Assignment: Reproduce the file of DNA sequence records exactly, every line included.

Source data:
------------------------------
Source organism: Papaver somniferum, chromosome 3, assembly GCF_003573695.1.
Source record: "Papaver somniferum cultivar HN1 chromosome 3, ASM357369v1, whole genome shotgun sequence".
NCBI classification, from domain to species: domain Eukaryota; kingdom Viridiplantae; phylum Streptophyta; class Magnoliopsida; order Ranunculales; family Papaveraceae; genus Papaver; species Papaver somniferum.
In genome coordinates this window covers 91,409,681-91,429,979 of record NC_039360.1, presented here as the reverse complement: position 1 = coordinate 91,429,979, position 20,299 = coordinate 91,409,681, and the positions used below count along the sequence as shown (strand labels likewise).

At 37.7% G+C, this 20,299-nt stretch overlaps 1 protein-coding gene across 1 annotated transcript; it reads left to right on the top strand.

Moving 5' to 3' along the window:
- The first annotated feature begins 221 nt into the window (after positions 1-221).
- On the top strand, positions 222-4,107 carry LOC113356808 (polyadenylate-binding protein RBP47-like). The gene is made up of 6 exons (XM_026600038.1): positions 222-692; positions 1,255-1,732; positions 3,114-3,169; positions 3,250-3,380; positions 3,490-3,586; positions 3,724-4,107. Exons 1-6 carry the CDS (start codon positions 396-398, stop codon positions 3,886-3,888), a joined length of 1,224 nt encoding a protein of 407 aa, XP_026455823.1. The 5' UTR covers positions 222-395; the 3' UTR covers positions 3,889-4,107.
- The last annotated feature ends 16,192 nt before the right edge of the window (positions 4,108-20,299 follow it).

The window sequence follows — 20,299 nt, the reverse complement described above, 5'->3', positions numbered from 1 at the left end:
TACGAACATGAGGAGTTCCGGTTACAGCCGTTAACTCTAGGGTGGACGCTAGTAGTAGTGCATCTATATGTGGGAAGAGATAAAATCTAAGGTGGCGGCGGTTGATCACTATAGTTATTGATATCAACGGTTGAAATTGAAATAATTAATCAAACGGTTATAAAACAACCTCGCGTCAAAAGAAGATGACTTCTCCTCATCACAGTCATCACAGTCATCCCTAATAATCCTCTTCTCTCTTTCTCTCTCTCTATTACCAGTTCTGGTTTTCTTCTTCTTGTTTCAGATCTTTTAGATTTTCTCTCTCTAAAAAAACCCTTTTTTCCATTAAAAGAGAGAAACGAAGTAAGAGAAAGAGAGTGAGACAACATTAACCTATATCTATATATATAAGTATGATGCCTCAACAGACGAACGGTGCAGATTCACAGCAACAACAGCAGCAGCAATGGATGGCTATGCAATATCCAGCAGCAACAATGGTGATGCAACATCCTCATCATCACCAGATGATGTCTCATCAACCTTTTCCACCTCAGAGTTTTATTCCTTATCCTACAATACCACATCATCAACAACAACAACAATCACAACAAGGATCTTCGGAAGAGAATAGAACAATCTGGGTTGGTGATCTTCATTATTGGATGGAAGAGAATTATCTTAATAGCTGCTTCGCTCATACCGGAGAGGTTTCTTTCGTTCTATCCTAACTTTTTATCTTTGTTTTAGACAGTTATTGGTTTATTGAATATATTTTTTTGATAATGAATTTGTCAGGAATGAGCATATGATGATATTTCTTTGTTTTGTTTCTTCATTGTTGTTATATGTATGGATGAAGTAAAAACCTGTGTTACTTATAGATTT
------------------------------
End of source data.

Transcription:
Source organism: Papaver somniferum, chromosome 3, assembly GCF_003573695.1.
Source record: "Papaver somniferum cultivar HN1 chromosome 3, ASM357369v1, whole genome shotgun sequence".
NCBI classification, from domain to species: domain Eukaryota; kingdom Viridiplantae; phylum Streptophyta; class Magnoliopsida; order Ranunculales; family Papaveraceae; genus Papaver; species Papaver somniferum.
In genome coordinates this window covers 91,409,681-91,429,979 of record NC_039360.1, presented here as the reverse complement: position 1 = coordinate 91,429,979, position 20,299 = coordinate 91,409,681, and the positions used below count along the sequence as shown (strand labels likewise).

At 37.7% G+C, this 20,299-nt stretch overlaps 1 protein-coding gene across 1 annotated transcript; it reads left to right on the top strand.

Moving 5' to 3' along the window:
- The first annotated feature begins 221 nt into the window (after positions 1-221).
- On the top strand, positions 222-4,107 carry LOC113356808 (polyadenylate-binding protein RBP47-like). The gene is made up of 6 exons (XM_026600038.1): positions 222-692; positions 1,255-1,732; positions 3,114-3,169; positions 3,250-3,380; positions 3,490-3,586; positions 3,724-4,107. Exons 1-6 carry the CDS (start codon positions 396-398, stop codon positions 3,886-3,888), a joined length of 1,224 nt encoding a protein of 407 aa, XP_026455823.1. The 5' UTR covers positions 222-395; the 3' UTR covers positions 3,889-4,107.
- The last annotated feature ends 16,192 nt before the right edge of the window (positions 4,108-20,299 follow it).

The window sequence follows — 20,299 nt, the reverse complement described above, 5'->3', positions numbered from 1 at the left end:
TACGAACATGAGGAGTTCCGGTTACAGCCGTTAACTCTAGGGTGGACGCTAGTAGTAGTGCATCTATATGTGGGAAGAGATAAAATCTAAGGTGGCGGCGGTTGATCACTATAGTTATTGATATCAACGGTTGAAATTGAAATAATTAATCAAACGGTTATAAAACAACCTCGCGTCAAAAGAAGATGACTTCTCCTCATCACAGTCATCACAGTCATCCCTAATAATCCTCTTCTCTCTTTCTCTCTCTCTATTACCAGTTCTGGTTTTCTTCTTCTTGTTTCAGATCTTTTAGATTTTCTCTCTCTAAAAAAACCCTTTTTTCCATTAAAAGAGAGAAACGAAGTAAGAGAAAGAGAGTGAGACAACATTAACCTATATCTATATATATAAGTATGATGCCTCAACAGACGAACGGTGCAGATTCACAGCAACAACAGCAGCAGCAATGGATGGCTATGCAATATCCAGCAGCAACAATGGTGATGCAACATCCTCATCATCACCAGATGATGTCTCATCAACCTTTTCCACCTCAGAGTTTTATTCCTTATCCTACAATACCACATCATCAACAACAACAACAATCACAACAAGGATCTTCGGAAGAGAATAGAACAATCTGGGTTGGTGATCTTCATTATTGGATGGAAGAGAATTATCTTAATAGCTGCTTCGCTCATACCGGAGAGGTTTCTTTCGTTCTATCCTAACTTTTTATCTTTGTTTTAGACAGTTATTGGTTTATTGAATATATTTTTTTGATAATGAATTTGTCAGGAATGAGCATATGATGATATTTCTTTGTTTTGTTTCTTCATTGTTGTTATATGTATGGATGAAGTAAAAACCTGTGTTACTTATAGATTT